Though there was so little that was complex or artificial in Kitty's character in general, Levin was struck by what was revealed now, when suddenly all disguises were thrown off and the very kernel of her soul shone in her eyes. And in this simplicity and nakedness of her soul, she, the very woman he loved in her, was more manifest than ever. She looked at him, smiling; but all at once her brows twitched, she threw up her head, and going quickly up to him, clutched his hand and pressed close up to him, breathing her hot breath upon him. She was in pain and was, as it were, complaining to him of her suffering. And for the first minute, from habit, it seemed to him that he was to blame. But in her eyes there was a tenderness that told him that she was far from reproaching hind that she loved him for her sufferings. "If not I, who is to blame for it?" he thought unconsciously, seeking some one responsible for this suffering for him to punish; but there was no one responsible. She was suffering, complaining, and triumphing in her sufferings, and rejoicing in them, and loving them. He saw that something sublime was being accomplished in her soul, but what? He could not make it out. It was beyond his understanding.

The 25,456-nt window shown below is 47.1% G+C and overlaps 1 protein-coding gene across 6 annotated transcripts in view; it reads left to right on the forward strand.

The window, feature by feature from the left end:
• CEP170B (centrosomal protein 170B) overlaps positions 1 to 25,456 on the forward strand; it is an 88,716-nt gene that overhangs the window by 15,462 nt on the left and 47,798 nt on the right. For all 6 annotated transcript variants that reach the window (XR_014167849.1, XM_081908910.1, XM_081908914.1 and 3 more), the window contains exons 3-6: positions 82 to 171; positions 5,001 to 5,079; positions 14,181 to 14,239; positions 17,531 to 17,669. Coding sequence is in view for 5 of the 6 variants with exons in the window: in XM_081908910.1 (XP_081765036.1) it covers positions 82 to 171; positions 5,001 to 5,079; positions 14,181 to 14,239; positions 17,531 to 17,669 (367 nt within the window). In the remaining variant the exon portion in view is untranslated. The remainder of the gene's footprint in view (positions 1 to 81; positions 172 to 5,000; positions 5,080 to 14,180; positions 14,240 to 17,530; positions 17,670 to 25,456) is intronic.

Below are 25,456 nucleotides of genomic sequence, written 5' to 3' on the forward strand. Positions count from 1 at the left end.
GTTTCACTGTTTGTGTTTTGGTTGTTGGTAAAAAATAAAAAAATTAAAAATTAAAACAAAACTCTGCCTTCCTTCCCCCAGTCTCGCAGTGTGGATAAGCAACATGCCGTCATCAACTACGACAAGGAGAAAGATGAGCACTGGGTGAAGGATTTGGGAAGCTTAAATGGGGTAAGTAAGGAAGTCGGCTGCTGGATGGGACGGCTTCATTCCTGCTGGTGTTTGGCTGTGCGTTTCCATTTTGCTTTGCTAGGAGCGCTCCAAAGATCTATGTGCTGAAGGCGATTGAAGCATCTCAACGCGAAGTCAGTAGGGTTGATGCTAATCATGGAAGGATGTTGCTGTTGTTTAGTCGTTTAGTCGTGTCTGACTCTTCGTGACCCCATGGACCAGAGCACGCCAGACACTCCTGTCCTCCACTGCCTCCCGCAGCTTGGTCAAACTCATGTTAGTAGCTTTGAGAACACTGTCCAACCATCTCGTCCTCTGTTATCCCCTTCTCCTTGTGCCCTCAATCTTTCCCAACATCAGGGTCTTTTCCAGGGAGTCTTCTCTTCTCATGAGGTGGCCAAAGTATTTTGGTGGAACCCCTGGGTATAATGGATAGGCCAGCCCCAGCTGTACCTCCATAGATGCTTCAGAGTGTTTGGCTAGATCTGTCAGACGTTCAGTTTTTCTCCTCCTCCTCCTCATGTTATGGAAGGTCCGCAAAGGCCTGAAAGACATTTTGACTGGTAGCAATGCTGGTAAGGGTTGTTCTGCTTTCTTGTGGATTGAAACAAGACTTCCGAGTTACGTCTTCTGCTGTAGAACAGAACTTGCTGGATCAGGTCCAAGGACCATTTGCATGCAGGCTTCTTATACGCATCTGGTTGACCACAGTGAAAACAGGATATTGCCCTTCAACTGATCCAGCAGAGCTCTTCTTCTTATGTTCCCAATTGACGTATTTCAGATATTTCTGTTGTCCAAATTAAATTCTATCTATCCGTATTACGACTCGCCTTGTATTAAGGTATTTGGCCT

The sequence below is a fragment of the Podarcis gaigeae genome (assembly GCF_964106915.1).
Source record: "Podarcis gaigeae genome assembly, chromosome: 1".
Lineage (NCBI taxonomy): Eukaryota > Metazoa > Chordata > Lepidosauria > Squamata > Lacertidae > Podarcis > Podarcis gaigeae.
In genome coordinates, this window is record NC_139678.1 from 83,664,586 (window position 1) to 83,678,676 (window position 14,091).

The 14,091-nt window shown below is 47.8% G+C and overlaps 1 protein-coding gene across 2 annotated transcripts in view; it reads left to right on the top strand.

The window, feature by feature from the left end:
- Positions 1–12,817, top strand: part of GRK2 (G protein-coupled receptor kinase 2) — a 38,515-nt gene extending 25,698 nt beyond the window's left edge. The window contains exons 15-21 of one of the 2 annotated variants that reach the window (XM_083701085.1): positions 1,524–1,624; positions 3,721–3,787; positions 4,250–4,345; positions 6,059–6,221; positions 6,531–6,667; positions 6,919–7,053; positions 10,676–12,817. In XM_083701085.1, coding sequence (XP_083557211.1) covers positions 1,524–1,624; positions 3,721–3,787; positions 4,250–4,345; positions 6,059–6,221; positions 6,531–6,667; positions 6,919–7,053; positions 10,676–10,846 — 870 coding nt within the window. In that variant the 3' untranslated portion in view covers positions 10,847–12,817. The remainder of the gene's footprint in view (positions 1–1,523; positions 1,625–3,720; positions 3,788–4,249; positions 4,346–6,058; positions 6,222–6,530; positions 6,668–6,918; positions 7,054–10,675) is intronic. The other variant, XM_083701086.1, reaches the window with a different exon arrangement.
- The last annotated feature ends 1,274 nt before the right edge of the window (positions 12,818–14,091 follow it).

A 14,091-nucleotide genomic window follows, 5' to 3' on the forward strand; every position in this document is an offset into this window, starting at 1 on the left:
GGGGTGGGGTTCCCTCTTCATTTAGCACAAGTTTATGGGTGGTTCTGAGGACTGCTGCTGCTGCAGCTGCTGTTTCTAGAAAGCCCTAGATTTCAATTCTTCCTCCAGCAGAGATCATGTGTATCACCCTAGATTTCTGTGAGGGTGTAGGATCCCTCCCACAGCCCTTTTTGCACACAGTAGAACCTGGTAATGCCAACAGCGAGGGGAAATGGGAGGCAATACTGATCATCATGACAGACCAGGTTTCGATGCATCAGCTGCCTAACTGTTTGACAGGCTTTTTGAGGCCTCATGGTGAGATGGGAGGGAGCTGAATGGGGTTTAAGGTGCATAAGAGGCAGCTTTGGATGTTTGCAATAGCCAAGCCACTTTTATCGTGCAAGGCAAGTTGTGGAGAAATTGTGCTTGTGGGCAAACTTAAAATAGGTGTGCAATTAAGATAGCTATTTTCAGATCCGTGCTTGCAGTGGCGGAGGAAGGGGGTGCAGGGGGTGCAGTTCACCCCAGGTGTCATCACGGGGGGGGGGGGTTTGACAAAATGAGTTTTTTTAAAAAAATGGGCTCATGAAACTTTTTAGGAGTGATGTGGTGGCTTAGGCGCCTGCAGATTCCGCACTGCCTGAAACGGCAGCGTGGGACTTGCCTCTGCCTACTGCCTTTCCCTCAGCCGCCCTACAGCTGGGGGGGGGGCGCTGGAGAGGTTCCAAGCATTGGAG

And Levin saw with astonishment that she had taken up the knitting she had brought in in the night and begun working at it again.
Kitty was walking about knitting rapidly and giving directions.
"Doctor! what is it? What is it? By God!" [Levin] said, snatching at the doctor's hand as he came up.
"It's the end," said the doctor. And the doctor's face was so grave as he said it that Levin took THE END as meaning her death.